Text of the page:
i hope you know that tillmans started off not as an exhibiting artist, but by sending in his photos to magazines such as I.D...

9:18 pm - Tuesday, August 30, 2005

#41 Steamboat

Well said, perfection at the cost of or instead of emotion is a bad trade

9:23 pm - Tuesday, August 30, 2005

#42 r1bkk

Lets not forget that is just not him, how many photographers turn to photoshop to create good scenes from bad pictures?

is that photography or just being good with a computer and software ?

Photography has definately lost something due to photographic abuse with computers.

6:28 am - Sunday, September 4, 2005

#43 Adam

I wouldnt refer to the use of photoshop as "abuse", i personally think of it more as an extra technique or avenue for photographers to expand their practise. although it is true that photoshop makes it really easy for anyone to correct poorly taken photographs, it still requires artistic vision to get your images the way that you want them

im not suggesting at all that the skill required to press "Alt, ctrl and L" to fix the colours on a digital image is anything on par with the skill required to produce a really good darkroom print, because it just isnt. i just dont understand the hostility that many photographers (particularly those involved in fine art practise) have towards the use of programs such as photoshop...

6:25 pm - Sunday, September 4, 2005


I think it all comes down to one thing, distinction. In the past, only professionals, with great knowledge, dedication, and skills, and only after investing tens of thousands of dollars in equipment, could produce professional quality photographs. Now, with the advances in technology, any yokel, with a minimal amount of knowledge, dedication, and skills, and about a thousand dollars investment in equipment, can do "prit near" the same.

Not that this is a bad thing. Technology, such as Photoshop, opens many new doors for professionals and wannabes, alike. Still, technology cannot replace artistic talent and creativity, and if abused, may even hinder it.

8:52 pm - Sunday, September 4, 2005

#45 anjani

" photographers, they dont know how to become artists"
it is true,
a photographer cares about mechanics, the perfect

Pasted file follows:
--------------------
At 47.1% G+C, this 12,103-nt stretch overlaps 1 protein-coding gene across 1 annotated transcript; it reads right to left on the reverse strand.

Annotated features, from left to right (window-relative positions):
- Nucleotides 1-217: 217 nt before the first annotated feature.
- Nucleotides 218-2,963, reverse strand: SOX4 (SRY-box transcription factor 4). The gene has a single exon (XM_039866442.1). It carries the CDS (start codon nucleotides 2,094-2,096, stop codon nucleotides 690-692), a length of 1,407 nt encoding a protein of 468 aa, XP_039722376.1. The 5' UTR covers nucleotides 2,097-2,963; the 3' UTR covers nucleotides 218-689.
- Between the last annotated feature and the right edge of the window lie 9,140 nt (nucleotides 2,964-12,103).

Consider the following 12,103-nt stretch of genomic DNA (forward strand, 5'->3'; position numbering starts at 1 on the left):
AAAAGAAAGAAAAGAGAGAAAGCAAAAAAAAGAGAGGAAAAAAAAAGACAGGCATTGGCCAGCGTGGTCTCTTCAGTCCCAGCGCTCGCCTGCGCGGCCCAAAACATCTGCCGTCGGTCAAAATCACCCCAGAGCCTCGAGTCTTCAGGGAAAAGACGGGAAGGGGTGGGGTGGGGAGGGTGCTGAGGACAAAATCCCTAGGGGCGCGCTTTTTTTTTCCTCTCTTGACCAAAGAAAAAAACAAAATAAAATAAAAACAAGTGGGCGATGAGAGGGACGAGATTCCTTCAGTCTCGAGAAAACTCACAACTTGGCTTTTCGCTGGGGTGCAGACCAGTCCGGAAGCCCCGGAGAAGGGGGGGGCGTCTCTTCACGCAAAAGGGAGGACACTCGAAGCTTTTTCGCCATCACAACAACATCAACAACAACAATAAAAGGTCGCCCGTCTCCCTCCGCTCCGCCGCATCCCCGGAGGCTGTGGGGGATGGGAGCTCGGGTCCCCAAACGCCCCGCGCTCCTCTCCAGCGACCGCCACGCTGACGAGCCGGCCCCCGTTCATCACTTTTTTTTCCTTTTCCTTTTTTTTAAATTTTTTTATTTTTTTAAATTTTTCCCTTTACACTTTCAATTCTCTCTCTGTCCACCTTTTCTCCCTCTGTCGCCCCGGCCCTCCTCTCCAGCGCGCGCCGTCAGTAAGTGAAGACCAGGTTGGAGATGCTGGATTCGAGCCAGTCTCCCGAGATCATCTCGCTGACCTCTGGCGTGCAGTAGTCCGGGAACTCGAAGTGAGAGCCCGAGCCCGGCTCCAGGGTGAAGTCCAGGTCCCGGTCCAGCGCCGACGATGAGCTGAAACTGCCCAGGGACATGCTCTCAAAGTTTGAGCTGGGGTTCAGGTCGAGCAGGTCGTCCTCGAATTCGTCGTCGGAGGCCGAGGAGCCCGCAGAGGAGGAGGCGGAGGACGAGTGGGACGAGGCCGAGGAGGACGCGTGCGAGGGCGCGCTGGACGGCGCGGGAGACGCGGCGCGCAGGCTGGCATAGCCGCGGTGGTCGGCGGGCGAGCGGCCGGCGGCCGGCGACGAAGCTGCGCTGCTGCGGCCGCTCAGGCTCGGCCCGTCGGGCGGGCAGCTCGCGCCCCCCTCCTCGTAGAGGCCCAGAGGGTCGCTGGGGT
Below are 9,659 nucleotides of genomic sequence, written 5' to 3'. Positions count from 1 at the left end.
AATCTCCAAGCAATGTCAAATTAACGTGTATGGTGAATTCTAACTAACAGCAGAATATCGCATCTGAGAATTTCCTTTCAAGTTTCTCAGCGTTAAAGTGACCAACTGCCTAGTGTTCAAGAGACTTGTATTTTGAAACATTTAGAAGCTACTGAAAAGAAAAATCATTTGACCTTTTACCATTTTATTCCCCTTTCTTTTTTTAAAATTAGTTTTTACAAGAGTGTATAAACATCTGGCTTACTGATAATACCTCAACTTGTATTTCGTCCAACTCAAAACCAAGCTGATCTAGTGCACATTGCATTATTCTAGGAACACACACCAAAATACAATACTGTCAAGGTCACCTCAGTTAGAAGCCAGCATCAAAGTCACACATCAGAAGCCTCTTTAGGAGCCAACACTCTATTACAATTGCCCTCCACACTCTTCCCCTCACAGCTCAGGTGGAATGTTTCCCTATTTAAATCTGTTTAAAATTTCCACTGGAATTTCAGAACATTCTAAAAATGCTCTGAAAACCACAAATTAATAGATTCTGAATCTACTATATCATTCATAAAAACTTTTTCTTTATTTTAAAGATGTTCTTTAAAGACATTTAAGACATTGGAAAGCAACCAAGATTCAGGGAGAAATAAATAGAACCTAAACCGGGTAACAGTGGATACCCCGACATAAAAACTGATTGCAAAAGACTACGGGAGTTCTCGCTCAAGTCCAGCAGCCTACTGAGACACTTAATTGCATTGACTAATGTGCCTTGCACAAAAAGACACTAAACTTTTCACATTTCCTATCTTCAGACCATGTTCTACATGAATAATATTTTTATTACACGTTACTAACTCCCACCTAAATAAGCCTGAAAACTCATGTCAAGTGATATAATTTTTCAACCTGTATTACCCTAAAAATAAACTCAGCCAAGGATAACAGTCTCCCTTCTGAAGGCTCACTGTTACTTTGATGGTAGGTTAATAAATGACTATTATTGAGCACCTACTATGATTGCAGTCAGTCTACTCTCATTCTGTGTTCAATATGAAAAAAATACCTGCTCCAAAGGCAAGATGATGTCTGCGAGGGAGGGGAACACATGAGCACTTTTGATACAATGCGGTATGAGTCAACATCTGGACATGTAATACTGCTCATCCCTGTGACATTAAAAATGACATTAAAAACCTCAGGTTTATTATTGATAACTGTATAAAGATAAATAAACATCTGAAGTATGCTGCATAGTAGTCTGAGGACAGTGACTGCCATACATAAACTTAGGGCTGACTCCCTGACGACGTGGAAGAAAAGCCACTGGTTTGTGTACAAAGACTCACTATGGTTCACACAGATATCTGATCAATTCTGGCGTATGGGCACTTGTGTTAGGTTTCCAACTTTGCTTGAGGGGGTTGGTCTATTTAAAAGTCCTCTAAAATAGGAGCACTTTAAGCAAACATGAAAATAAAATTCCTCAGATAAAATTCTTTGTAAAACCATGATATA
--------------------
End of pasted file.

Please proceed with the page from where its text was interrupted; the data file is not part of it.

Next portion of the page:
exposure, balance , light etc...most are NOT artists...
a real artist with imagination uses a camera as a tool,
but this site is not for artists, but photo pros, there are
millions of them , only a handful are creative...

11:05 pm - Monday, February 27, 2006

#46 nick in japan

Too bad we all have answers designed to critisize others...there are no bad images, some may be better than others in a way that only our individual senses determine. A pro selling their product, has nothing to do with quality. I am embarassed by how we become so involved in other's work, that we diminish our brotherhood. Nothing nice to say? then dont say anything at all!

12:36 am - Tuesday, February 28, 2006

#47 Paul P

" photographers, they don't know how to become artists"

that is the biggest load of shit i've ever read.

all you have here are opinions stacked on top of opinions, egos on egos...

to look without comparison, to look without thought even is one of the hardest things to do and some of tillmans work achieves this.

6:41 am - Monday, June 5, 2006

#48 John T.

An interesting read through three years of passionate comment. Maybe Wolfgang should post in an explaination of his work. After all he's the one who has stimulated all this discussion.
There again does it need an explaination / justification?

2:58 pm - Tuesday, September 5, 2006

#49 Dana

no offense.. but all of you of griping on here sound like a bunch of bitter failed artists to me.

12:21 am - Monday, December 4, 2006

#50 halo

Wow, most of you have no idea how uninformed the blogs in this forum are...